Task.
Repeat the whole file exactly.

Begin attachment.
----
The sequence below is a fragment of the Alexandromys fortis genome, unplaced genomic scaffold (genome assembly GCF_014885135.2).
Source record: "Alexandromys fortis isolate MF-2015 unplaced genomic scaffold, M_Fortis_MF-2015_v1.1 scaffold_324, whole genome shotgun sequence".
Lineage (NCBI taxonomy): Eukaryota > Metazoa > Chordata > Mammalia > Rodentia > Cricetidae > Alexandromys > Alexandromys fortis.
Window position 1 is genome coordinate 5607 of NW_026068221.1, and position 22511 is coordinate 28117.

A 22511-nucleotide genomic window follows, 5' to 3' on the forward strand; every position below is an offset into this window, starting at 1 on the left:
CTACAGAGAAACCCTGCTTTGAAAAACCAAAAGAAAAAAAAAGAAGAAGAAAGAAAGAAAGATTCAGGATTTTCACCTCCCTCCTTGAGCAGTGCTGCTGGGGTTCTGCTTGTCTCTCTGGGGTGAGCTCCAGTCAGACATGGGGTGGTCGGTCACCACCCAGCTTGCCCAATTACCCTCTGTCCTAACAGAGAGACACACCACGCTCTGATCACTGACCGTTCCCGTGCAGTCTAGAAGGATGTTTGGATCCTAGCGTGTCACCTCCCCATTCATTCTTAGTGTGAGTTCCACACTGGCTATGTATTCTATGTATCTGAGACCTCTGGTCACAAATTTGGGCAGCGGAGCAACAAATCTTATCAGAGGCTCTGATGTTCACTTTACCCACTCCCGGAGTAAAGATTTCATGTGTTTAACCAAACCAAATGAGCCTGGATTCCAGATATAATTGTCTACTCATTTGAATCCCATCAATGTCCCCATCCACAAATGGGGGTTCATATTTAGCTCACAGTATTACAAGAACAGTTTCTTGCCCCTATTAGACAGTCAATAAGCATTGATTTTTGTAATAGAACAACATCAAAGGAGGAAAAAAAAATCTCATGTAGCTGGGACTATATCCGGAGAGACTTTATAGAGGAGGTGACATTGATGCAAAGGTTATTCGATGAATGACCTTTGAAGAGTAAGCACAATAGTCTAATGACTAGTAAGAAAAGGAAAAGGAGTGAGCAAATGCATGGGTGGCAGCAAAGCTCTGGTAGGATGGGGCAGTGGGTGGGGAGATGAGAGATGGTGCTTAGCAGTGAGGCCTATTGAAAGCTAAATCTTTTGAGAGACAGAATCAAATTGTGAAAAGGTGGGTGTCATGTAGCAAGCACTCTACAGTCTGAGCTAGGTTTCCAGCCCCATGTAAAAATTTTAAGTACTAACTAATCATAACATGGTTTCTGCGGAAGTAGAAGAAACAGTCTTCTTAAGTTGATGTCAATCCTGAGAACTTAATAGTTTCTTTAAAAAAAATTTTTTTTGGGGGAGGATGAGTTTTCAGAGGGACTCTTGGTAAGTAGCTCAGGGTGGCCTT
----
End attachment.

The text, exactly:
The sequence below is a fragment of the Alexandromys fortis genome, unplaced genomic scaffold (genome assembly GCF_014885135.2).
Source record: "Alexandromys fortis isolate MF-2015 unplaced genomic scaffold, M_Fortis_MF-2015_v1.1 scaffold_324, whole genome shotgun sequence".
Lineage (NCBI taxonomy): Eukaryota > Metazoa > Chordata > Mammalia > Rodentia > Cricetidae > Alexandromys > Alexandromys fortis.
Window position 1 is genome coordinate 5607 of NW_026068221.1, and position 22511 is coordinate 28117.

A 22511-nucleotide genomic window follows, 5' to 3' on the forward strand; every position below is an offset into this window, starting at 1 on the left:
CTACAGAGAAACCCTGCTTTGAAAAACCAAAAGAAAAAAAAAGAAGAAGAAAGAAAGAAAGATTCAGGATTTTCACCTCCCTCCTTGAGCAGTGCTGCTGGGGTTCTGCTTGTCTCTCTGGGGTGAGCTCCAGTCAGACATGGGGTGGTCGGTCACCACCCAGCTTGCCCAATTACCCTCTGTCCTAACAGAGAGACACACCACGCTCTGATCACTGACCGTTCCCGTGCAGTCTAGAAGGATGTTTGGATCCTAGCGTGTCACCTCCCCATTCATTCTTAGTGTGAGTTCCACACTGGCTATGTATTCTATGTATCTGAGACCTCTGGTCACAAATTTGGGCAGCGGAGCAACAAATCTTATCAGAGGCTCTGATGTTCACTTTACCCACTCCCGGAGTAAAGATTTCATGTGTTTAACCAAACCAAATGAGCCTGGATTCCAGATATAATTGTCTACTCATTTGAATCCCATCAATGTCCCCATCCACAAATGGGGGTTCATATTTAGCTCACAGTATTACAAGAACAGTTTCTTGCCCCTATTAGACAGTCAATAAGCATTGATTTTTGTAATAGAACAACATCAAAGGAGGAAAAAAAAATCTCATGTAGCTGGGACTATATCCGGAGAGACTTTATAGAGGAGGTGACATTGATGCAAAGGTTATTCGATGAATGACCTTTGAAGAGTAAGCACAATAGTCTAATGACTAGTAAGAAAAGGAAAAGGAGTGAGCAAATGCATGGGTGGCAGCAAAGCTCTGGTAGGATGGGGCAGTGGGTGGGGAGATGAGAGATGGTGCTTAGCAGTGAGGCCTATTGAAAGCTAAATCTTTTGAGAGACAGAATCAAATTGTGAAAAGGTGGGTGTCATGTAGCAAGCACTCTACAGTCTGAGCTAGGTTTCCAGCCCCATGTAAAAATTTTAAGTACTAACTAATCATAACATGGTTTCTGCGGAAGTAGAAGAAACAGTCTTCTTAAGTTGATGTCAATCCTGAGAACTTAATAGTTTCTTTAAAAAAAATTTTTTTTGGGGGAGGATGAGTTTTCAGAGGGACTCTTGGTAAGTAGCTCAGGGTGGCCTT